Modern Management Skills Based on Your Teams’ Personality

Boost your management skills through understanding more about the personalities in your team. This enables you to understand what drives and motivates them at work. It also provides insight into their behaviour and reactions. As a result you can learn to adapt your management skills for each individual.

More and more focus these days is being placed on using the strengths of team members. Less emphasis is placed on to trying to develop their weaknesses. This has implications for your management skills. Employees are more engaged and committed when they are doing work in line with their preferences and strengths. So you need to hone your management skills.

There are a vast number of personality theories.  A single post cannot do justice to any one of the theories. However, for ease of use I have decided to purely focus very briefly on the Belbin team roles.

Belbin believed that balanced teams perform better. “Balanced” refers to a team that is made up of people with different capabilities. Belbin wrote an insightful book called ‘Management Teams – Why They Succeed or Fail.

Belbin describes the following roles within a team:

  • The Co-ordinator: makes group objectives clear, ensures there is an agenda, establishes priorities, highlights problems, summarises the discussion. They are decisive, but not over-bearing in discussions.
  • The Shaper: guides the team effort, looks for trends and patterns in the discussions and looks at the practical aspects around the feasibility of a project. They can be very pushy, but achieve results.
  • The Plant: is the originator of ideas. They offer suggestions and proposals that are usually original and revolutionary.
  • The Monitor-Evaluator: contributes a well-considered and objective analysis which enables the team to make well-thought through decisions. Thereby minimising risks.
  • The Implementer: turns decisions and strategies into specific and manageable tasks, clarifying objectives and pursuing them logically.
  • The Resource Investigator: explores other sources outside of the team for ideas, information and developments. They then bring this information back to the group. They are generally the team’s sales-person, representative and explorer.
  • The Team Worker: likes to gain co-operation and will find ways to minimise conflict and disruption in the team, especially in times of stress and pressure.
  • The Finisher: maintains a continuous sense of urgency and is persistent regarding monitoring and follow-through.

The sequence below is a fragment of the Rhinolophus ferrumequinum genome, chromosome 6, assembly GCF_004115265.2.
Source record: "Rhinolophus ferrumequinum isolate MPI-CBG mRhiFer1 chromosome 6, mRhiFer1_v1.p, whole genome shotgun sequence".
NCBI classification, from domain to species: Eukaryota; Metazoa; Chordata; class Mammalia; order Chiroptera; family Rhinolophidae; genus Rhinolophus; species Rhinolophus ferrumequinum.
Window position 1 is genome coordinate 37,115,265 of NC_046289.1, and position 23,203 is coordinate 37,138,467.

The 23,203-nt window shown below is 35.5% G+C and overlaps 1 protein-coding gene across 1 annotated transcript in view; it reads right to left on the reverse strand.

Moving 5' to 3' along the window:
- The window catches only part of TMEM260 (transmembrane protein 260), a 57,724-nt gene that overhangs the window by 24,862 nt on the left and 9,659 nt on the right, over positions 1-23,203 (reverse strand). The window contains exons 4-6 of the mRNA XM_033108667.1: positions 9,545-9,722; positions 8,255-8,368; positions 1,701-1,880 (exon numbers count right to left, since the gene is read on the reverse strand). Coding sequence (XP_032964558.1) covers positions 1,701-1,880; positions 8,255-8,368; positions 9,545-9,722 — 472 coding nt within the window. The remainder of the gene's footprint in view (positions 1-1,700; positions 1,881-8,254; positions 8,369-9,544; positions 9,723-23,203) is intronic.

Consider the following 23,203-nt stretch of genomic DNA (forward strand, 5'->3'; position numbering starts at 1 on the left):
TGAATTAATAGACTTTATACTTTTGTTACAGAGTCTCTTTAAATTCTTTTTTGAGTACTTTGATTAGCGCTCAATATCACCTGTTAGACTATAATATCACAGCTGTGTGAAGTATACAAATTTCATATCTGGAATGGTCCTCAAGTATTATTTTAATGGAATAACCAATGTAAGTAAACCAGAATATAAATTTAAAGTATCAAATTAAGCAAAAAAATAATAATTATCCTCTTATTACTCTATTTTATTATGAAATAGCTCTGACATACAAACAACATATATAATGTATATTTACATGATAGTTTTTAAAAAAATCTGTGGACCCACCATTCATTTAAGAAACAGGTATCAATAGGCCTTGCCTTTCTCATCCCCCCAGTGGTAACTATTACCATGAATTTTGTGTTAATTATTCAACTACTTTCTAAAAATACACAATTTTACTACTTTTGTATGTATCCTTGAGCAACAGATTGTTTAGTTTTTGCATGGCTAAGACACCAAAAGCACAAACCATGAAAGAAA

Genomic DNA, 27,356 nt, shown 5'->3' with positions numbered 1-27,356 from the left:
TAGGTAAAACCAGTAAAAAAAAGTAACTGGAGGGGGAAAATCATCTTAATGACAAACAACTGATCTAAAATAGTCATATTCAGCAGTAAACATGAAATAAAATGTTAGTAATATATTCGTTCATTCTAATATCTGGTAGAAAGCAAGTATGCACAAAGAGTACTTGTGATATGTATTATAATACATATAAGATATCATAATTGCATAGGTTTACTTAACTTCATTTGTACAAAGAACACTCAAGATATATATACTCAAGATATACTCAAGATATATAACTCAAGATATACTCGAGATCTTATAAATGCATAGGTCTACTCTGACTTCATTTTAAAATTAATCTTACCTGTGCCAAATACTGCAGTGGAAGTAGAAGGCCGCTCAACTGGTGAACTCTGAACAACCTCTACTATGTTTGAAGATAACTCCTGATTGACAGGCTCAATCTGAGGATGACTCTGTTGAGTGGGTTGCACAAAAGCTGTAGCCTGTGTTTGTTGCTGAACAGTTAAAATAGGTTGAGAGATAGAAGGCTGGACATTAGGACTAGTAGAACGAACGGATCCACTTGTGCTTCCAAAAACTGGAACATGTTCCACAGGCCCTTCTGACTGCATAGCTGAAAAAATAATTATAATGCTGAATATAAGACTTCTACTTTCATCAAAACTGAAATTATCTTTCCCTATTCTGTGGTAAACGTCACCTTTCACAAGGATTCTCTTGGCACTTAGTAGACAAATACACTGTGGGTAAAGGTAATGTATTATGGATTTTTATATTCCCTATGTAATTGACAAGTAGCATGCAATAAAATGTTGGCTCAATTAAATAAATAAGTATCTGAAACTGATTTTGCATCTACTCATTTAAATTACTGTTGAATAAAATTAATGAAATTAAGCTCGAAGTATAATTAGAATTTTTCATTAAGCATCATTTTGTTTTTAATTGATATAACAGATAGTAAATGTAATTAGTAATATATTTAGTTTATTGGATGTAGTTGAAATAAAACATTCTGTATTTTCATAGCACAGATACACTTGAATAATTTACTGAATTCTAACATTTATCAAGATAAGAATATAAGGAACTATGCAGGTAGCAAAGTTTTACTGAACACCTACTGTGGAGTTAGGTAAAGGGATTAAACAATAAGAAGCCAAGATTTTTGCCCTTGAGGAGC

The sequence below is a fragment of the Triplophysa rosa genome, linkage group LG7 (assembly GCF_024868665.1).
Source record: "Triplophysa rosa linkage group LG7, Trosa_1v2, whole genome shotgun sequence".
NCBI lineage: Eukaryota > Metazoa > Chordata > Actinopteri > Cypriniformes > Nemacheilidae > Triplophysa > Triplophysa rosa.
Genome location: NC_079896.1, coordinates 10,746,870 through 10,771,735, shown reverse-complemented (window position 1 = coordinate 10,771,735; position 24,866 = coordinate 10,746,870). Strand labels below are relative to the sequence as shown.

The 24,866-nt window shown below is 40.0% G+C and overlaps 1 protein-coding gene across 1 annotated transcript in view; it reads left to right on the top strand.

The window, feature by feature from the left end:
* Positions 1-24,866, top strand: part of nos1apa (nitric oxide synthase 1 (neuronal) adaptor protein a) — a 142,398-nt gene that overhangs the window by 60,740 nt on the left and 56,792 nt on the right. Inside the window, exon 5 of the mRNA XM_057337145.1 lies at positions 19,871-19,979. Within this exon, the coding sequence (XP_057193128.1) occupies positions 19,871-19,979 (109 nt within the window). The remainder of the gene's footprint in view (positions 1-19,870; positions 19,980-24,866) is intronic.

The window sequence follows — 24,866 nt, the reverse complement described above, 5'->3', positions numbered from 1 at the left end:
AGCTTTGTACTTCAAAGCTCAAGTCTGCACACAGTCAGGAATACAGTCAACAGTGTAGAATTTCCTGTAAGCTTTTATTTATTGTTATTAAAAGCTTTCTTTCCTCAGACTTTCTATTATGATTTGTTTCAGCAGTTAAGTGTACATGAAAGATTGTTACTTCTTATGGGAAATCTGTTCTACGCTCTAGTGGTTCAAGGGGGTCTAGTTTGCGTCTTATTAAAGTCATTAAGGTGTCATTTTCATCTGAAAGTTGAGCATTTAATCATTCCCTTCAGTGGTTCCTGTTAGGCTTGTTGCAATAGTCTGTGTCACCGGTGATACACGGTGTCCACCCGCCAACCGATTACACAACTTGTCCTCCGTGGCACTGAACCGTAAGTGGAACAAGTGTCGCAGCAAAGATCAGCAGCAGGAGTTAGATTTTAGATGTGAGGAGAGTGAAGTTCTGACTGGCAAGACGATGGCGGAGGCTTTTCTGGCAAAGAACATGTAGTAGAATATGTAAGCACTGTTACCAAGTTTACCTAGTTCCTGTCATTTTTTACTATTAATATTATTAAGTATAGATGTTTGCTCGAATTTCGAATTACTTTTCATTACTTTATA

As you well know, each of these roles is essential for a high-functioning team. It is important to ensure that each team member is utilised in a way that plays to their strengths. Most of us have 2-3 roles that are strong. Other roles score much lower. Determine individual roles  by completing the questionnaire.

In reality we will not always have a team consisting of eight people. What is important though, is to ensure that within the team there are members who cover all eight roles. Often some people are quite able to perform more than one role in a team. In small teams in particular, people are often quite comfortable to assume more than one role.

Let us consider one or two examples: e.g If you give a person who is predominantly a Plant, the role of Finisher they will most certainly become demotivated. The Plant is creative and loves coming up with new ideas but will want someone else to run with the implementation thereof. Implementation will bore them.

In a team under stress it is the Team Worker who will find ways to bring harmony back into the team. Do not however expect the Shaper to be the person to facilitate peace and calm. The Shaper is too driven to achieve results often ignoring the softer issues within the group.

Team roles can be used too to resolve certain challenges e.g. Poor team performance calls for a strong Co-ordinator or Finisher. A team where there is a lot of conflict needs a Team worker or good Co-ordinator. Teams that are just performing in a very average way need a Resource Investigator or Shaper to bring in new ideas or energy.

As managing director you will know what your business needs in terms of the phase of growth the company is in. e.g. if you have strong competitors you will rely strongly on a Resource Investigator with good ideas.

So you need to be clear on what team skills and roles are most needed for the business but also what team roles each of the members can play.

Where there are people there will be dissension and friction. This can most certainly be minimised through understanding and valuing individual differences and strengths. Business mentoring will help you to identify the strengths of your team members and to find ways to best capitalise on these to give your business a competitive edge.

Posted in Management.